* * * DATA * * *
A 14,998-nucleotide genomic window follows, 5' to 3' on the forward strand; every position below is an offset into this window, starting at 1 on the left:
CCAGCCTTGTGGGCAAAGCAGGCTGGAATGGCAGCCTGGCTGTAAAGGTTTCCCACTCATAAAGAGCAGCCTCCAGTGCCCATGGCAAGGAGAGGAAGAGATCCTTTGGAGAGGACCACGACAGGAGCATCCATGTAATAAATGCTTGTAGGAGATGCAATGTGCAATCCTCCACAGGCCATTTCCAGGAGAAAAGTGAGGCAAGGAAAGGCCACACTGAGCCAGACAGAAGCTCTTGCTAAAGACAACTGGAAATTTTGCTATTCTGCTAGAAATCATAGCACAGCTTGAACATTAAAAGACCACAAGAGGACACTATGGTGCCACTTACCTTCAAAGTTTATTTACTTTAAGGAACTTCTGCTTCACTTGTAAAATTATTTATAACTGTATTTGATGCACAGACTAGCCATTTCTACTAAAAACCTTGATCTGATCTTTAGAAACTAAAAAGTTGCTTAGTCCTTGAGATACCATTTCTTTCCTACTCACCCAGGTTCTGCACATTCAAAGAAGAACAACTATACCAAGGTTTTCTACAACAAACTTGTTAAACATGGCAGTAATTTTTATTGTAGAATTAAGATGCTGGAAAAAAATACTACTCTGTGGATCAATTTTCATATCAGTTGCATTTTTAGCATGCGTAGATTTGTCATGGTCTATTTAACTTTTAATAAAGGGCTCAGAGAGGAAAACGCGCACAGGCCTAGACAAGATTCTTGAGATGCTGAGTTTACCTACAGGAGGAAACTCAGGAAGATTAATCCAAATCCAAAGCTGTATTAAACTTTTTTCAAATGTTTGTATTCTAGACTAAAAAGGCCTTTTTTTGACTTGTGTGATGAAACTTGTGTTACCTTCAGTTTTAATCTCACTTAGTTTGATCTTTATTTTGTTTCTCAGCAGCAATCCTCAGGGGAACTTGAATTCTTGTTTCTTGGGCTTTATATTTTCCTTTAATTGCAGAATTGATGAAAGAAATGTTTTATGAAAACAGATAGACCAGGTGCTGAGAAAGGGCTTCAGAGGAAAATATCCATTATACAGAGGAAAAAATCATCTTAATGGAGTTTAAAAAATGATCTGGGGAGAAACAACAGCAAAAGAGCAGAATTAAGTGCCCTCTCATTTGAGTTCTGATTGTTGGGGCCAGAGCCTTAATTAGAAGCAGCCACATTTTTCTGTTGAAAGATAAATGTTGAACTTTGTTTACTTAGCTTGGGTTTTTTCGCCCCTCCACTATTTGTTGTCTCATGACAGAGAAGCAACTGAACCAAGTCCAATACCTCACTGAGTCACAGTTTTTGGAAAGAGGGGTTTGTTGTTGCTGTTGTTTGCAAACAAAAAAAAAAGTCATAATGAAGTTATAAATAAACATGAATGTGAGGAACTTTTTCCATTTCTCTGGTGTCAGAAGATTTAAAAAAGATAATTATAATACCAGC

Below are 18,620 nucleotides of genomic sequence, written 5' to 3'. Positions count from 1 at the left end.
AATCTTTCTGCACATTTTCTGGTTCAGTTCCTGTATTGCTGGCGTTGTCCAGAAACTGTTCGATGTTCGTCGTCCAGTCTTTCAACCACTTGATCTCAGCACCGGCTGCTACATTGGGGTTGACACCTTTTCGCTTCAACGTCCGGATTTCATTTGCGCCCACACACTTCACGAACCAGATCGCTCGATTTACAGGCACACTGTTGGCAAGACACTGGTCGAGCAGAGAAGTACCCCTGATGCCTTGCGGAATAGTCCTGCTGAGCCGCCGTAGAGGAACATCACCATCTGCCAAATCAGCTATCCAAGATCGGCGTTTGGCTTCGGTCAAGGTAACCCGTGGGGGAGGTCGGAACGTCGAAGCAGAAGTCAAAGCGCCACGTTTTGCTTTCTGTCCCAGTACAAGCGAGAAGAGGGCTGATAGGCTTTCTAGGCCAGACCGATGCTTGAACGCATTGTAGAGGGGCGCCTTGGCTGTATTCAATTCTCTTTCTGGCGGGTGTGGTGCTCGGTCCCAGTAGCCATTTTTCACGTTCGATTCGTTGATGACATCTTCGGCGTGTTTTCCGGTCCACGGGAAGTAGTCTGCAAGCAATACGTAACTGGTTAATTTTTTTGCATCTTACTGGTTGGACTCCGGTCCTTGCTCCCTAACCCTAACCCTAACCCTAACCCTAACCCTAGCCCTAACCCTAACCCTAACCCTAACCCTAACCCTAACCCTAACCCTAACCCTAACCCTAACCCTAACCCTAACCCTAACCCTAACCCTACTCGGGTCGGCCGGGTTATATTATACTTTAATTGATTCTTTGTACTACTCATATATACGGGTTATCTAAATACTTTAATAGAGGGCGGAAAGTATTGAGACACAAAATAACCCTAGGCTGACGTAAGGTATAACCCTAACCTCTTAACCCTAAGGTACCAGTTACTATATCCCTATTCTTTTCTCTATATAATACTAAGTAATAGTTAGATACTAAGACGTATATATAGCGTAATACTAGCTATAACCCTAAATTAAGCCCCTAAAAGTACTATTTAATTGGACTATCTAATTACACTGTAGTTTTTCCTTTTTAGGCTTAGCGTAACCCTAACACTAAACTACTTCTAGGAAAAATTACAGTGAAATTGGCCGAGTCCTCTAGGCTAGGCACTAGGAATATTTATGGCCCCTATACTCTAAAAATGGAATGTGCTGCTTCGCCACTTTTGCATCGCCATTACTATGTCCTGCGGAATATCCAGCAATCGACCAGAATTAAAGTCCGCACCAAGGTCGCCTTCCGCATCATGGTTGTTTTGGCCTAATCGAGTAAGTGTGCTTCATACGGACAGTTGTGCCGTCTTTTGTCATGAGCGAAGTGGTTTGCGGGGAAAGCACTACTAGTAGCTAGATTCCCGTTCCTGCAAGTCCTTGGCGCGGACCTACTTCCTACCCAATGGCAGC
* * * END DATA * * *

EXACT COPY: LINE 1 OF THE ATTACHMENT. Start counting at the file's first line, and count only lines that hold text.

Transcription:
A 14,998-nucleotide genomic window follows, 5' to 3' on the forward strand; every position below is an offset into this window, starting at 1 on the left: